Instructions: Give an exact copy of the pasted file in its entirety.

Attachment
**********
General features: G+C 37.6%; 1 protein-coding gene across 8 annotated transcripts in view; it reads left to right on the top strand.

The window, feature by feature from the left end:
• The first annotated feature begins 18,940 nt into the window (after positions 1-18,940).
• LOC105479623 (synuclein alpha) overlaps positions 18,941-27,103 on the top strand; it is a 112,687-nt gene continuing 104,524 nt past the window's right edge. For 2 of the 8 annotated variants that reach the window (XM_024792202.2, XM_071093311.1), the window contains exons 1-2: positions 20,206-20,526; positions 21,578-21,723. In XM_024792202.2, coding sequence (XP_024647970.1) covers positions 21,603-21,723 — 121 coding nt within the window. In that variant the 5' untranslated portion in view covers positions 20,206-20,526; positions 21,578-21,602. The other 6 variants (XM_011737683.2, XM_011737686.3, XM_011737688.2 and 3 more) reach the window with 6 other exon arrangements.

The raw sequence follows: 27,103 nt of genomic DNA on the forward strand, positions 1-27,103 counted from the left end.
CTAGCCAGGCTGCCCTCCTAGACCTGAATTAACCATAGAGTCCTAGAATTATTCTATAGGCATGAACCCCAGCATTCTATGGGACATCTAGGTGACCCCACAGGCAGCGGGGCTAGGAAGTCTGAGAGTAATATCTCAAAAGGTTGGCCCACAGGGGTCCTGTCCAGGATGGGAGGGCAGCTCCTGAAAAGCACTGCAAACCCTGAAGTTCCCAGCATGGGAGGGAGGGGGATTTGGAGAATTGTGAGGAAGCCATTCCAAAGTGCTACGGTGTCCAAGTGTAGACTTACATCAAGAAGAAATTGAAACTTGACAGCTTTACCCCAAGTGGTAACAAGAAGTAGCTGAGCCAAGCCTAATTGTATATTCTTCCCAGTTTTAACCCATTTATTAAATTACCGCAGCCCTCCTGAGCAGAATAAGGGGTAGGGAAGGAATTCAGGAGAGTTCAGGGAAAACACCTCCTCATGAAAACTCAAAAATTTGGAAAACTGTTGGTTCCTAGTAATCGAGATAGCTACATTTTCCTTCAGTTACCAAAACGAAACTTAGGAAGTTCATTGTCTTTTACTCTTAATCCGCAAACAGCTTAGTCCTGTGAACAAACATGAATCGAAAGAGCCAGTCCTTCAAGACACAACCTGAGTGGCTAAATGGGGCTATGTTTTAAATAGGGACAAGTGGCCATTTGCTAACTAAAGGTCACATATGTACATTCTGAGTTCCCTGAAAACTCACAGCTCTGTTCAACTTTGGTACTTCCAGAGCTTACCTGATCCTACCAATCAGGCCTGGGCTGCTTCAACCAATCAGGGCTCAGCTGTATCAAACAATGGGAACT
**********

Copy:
General features: G+C 37.6%; 1 protein-coding gene across 8 annotated transcripts in view; it reads left to right on the top strand.

The window, feature by feature from the left end:
• The first annotated feature begins 18,940 nt into the window (after positions 1-18,940).
• LOC105479623 (synuclein alpha) overlaps positions 18,941-27,103 on the top strand; it is a 112,687-nt gene continuing 104,524 nt past the window's right edge. For 2 of the 8 annotated variants that reach the window (XM_024792202.2, XM_071093311.1), the window contains exons 1-2: positions 20,206-20,526; positions 21,578-21,723. In XM_024792202.2, coding sequence (XP_024647970.1) covers positions 21,603-21,723 — 121 coding nt within the window. In that variant the 5' untranslated portion in view covers positions 20,206-20,526; positions 21,578-21,602. The other 6 variants (XM_011737683.2, XM_011737686.3, XM_011737688.2 and 3 more) reach the window with 6 other exon arrangements.

The raw sequence follows: 27,103 nt of genomic DNA on the forward strand, positions 1-27,103 counted from the left end.
CTAGCCAGGCTGCCCTCCTAGACCTGAATTAACCATAGAGTCCTAGAATTATTCTATAGGCATGAACCCCAGCATTCTATGGGACATCTAGGTGACCCCACAGGCAGCGGGGCTAGGAAGTCTGAGAGTAATATCTCAAAAGGTTGGCCCACAGGGGTCCTGTCCAGGATGGGAGGGCAGCTCCTGAAAAGCACTGCAAACCCTGAAGTTCCCAGCATGGGAGGGAGGGGGATTTGGAGAATTGTGAGGAAGCCATTCCAAAGTGCTACGGTGTCCAAGTGTAGACTTACATCAAGAAGAAATTGAAACTTGACAGCTTTACCCCAAGTGGTAACAAGAAGTAGCTGAGCCAAGCCTAATTGTATATTCTTCCCAGTTTTAACCCATTTATTAAATTACCGCAGCCCTCCTGAGCAGAATAAGGGGTAGGGAAGGAATTCAGGAGAGTTCAGGGAAAACACCTCCTCATGAAAACTCAAAAATTTGGAAAACTGTTGGTTCCTAGTAATCGAGATAGCTACATTTTCCTTCAGTTACCAAAACGAAACTTAGGAAGTTCATTGTCTTTTACTCTTAATCCGCAAACAGCTTAGTCCTGTGAACAAACATGAATCGAAAGAGCCAGTCCTTCAAGACACAACCTGAGTGGCTAAATGGGGCTATGTTTTAAATAGGGACAAGTGGCCATTTGCTAACTAAAGGTCACATATGTACATTCTGAGTTCCCTGAAAACTCACAGCTCTGTTCAACTTTGGTACTTCCAGAGCTTACCTGATCCTACCAATCAGGCCTGGGCTGCTTCAACCAATCAGGGCTCAGCTGTATCAAACAATGGGAACT